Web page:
Reflections on Resolutions

With the coming of the new year, many people, myself included, make promises and goals which they hope to achieve in the near future. Goal setting exercises are not only useful but they are needed as well. At least for myself, I do better when I know what my target is. It’s hard to navigate through the day or week or month without a plan and a strict schedule. Without such things, I find that I have wasted the day.

Which is why for the next year, I’ve made resolutions as I have done previously. However, in the previous years, I have failed to stay true to my word because in those years, I had simply just made a list of things that I hoped I would be able to do but I did not make a detailed plan on how I meant to achieve my goals.

Furthermore, even the goals were vague. They were as simple as getting stronger or read more books or to write consistently. Such vague goals are hard to track and without consistent feedback of whether I am improving or if I’m plateauing and failing to keep going in the proper direction, I find myself giving up, giving into a list of excuses and ultimately being content with failure.

In order to counter such a possible future for myself, I need detailed goals and a plan to achieve them. Instead of simply saying “get stronger”, I have to list exactly how much weight I plan on lifting in a particular exercise by the end of the year. Instead of saying “read more books”, I need to make a list of 50 books or so that I plan on finishing next year. Instead of saying “write consistently”, I need to dial in either a number of words per day or number of pages per day and so on, applying more specific goals at whatever I wish to improve. Careers, relationships, hobbies, etc, all can be broken down into specific targets or marks that you wish to hit.

Detailed goals are the first step, the second step is the plan. With planning, one needs to answer how and visualize possible failures or obstacles. How do you plan on achieving this goal? Would you have to wake up earlier in the morning? Would you have to make better use of your lunch break? How should your works be split? Does it mean cutting back on distractions that take up your time? Would you need constant reminders to stay on track? What daily practices do you have to do? Weekly? What takes priority? Can you split your time efficiently or is it best to tackle each goal one at a time?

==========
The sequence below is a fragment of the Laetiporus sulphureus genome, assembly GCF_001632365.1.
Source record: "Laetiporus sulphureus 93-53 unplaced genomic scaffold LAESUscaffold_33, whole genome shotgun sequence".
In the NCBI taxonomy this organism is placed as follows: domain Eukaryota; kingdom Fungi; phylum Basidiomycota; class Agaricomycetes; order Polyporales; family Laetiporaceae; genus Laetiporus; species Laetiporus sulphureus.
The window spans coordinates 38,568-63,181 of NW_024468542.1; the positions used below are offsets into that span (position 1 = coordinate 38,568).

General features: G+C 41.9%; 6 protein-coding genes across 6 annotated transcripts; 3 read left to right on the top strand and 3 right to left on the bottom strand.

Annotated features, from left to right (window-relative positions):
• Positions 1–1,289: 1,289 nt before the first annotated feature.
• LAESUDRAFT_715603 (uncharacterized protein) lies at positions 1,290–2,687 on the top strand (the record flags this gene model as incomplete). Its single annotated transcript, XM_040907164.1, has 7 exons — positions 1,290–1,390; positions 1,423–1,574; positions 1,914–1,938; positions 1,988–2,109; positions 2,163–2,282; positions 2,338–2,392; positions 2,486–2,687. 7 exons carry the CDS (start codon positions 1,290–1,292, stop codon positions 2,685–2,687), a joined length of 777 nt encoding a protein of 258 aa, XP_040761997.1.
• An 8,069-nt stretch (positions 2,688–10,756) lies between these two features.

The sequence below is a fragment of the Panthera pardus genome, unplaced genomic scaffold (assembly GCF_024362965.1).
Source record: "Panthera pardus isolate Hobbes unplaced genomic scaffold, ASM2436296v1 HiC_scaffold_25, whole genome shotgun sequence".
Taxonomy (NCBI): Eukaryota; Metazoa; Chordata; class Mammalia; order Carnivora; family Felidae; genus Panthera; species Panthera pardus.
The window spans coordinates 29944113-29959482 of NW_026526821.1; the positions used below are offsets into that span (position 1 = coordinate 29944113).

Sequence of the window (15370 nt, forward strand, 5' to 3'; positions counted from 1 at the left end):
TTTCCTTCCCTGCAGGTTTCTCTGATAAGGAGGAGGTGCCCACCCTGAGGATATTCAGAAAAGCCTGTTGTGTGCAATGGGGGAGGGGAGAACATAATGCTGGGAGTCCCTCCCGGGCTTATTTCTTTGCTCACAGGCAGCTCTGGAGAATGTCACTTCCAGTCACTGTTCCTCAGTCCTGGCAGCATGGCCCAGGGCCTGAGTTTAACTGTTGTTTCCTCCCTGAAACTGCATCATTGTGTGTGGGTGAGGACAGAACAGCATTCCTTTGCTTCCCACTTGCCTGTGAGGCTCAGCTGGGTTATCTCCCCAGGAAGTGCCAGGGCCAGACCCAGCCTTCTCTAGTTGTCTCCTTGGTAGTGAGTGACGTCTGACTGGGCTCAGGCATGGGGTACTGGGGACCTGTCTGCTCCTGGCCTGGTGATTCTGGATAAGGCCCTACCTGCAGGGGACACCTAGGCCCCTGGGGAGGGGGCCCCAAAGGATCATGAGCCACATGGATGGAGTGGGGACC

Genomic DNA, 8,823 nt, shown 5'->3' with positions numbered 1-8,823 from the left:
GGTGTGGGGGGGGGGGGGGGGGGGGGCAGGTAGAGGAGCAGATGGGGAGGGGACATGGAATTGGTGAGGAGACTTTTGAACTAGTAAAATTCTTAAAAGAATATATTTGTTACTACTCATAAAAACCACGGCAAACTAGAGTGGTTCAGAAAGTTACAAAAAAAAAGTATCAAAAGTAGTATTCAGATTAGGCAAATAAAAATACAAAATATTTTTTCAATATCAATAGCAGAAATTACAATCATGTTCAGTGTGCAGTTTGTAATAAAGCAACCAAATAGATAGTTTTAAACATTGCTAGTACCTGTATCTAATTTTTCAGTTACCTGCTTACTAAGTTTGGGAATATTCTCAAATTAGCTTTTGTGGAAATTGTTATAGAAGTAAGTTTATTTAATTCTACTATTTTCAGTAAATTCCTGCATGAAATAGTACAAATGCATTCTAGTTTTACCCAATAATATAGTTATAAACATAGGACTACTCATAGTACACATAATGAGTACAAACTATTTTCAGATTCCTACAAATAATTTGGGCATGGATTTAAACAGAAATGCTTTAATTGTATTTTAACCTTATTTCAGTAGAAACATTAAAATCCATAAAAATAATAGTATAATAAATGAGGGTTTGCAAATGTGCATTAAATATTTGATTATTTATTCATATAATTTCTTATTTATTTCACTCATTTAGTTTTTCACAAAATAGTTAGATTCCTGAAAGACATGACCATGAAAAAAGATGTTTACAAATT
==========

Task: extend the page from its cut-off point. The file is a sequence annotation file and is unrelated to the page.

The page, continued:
Answer each question may raise more questions but through this exercise, you get to narrow down how you need to act in order to get to where you wish to go.

The biggest obstacle when it comes to such an exercise is yourself. Your own habits and actions. In a way, your self sabotaging manners cause you to fail. At least, I have found this to be true for myself. Hence, why you must visualize. You have to see yourself doing the task that you have set for yourself and then see all the ways that you may prevent yourself from fulfilling the tasks. This may be as simple as understanding your desire to hit the snooze button and then scroll through social media before getting up in the morning, however, by the time you get up, you may have wasted the early start that you had planned in order to get one of your tasks done. Or, visualization may tackle more important issues, such as negative self-talk. Perhaps you have to see yourself attempting and failing a task and then know your negative self-talk will cause you to either not try again and give up on the task or try with a lousy effort, fail faster and then give up. Through visualizing you can at least know that certain obstacles will be there and so, you can plan for those obstacles rather than blindly running.

Resolutions, goals, promises are important, in many ways, this is how people find meaning in their lives, it gives people a sense of direction which is why that feeling of not achieving your goals hurts so much and feels so horrible because it really did mean something to you. Having specific goals and a plan of action can help, however, even such things are bulletproof. Failure is part of life and you may fail to keep up with all your resolutions, however, if you can improve even one aspect of your life through resolutions and goal setting, then its worth the effort.

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